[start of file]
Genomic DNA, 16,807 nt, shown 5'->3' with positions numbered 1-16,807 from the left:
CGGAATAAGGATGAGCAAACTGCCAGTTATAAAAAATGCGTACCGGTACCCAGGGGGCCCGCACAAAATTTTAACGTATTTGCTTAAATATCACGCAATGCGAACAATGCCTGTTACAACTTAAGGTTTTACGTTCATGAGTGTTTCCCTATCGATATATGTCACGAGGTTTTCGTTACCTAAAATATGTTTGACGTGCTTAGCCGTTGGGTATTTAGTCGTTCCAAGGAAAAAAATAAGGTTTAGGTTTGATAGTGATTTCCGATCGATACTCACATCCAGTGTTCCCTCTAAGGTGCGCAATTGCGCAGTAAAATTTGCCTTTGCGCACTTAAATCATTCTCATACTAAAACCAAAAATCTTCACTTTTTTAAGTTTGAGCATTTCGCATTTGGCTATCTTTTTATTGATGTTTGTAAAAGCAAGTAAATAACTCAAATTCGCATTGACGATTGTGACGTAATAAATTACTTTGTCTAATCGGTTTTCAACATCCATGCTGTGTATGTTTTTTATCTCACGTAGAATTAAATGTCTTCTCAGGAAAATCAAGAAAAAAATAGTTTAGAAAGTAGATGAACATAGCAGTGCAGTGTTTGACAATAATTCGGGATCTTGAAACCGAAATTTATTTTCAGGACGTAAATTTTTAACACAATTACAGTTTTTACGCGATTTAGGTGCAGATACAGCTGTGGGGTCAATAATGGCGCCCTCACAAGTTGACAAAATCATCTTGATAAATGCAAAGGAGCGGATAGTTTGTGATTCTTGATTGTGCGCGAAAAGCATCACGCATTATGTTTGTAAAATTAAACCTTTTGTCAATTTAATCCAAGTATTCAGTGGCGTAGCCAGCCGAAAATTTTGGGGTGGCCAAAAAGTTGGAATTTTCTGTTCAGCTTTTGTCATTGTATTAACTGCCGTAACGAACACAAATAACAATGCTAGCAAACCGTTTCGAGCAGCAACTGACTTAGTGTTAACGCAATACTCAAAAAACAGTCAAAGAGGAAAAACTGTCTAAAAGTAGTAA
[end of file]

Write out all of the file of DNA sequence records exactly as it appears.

Genomic DNA, 16,807 nt, shown 5'->3' with positions numbered 1-16,807 from the left:
CGGAATAAGGATGAGCAAACTGCCAGTTATAAAAAATGCGTACCGGTACCCAGGGGGCCCGCACAAAATTTTAACGTATTTGCTTAAATATCACGCAATGCGAACAATGCCTGTTACAACTTAAGGTTTTACGTTCATGAGTGTTTCCCTATCGATATATGTCACGAGGTTTTCGTTACCTAAAATATGTTTGACGTGCTTAGCCGTTGGGTATTTAGTCGTTCCAAGGAAAAAAATAAGGTTTAGGTTTGATAGTGATTTCCGATCGATACTCACATCCAGTGTTCCCTCTAAGGTGCGCAATTGCGCAGTAAAATTTGCCTTTGCGCACTTAAATCATTCTCATACTAAAACCAAAAATCTTCACTTTTTTAAGTTTGAGCATTTCGCATTTGGCTATCTTTTTATTGATGTTTGTAAAAGCAAGTAAATAACTCAAATTCGCATTGACGATTGTGACGTAATAAATTACTTTGTCTAATCGGTTTTCAACATCCATGCTGTGTATGTTTTTTATCTCACGTAGAATTAAATGTCTTCTCAGGAAAATCAAGAAAAAAATAGTTTAGAAAGTAGATGAACATAGCAGTGCAGTGTTTGACAATAATTCGGGATCTTGAAACCGAAATTTATTTTCAGGACGTAAATTTTTAACACAATTACAGTTTTTACGCGATTTAGGTGCAGATACAGCTGTGGGGTCAATAATGGCGCCCTCACAAGTTGACAAAATCATCTTGATAAATGCAAAGGAGCGGATAGTTTGTGATTCTTGATTGTGCGCGAAAAGCATCACGCATTATGTTTGTAAAATTAAACCTTTTGTCAATTTAATCCAAGTATTCAGTGGCGTAGCCAGCCGAAAATTTTGGGGTGGCCAAAAAGTTGGAATTTTCTGTTCAGCTTTTGTCATTGTATTAACTGCCGTAACGAACACAAATAACAATGCTAGCAAACCGTTTCGAGCAGCAACTGACTTAGTGTTAACGCAATACTCAAAAAACAGTCAAAGAGGAAAAACTGTCTAAAAGTAGTAA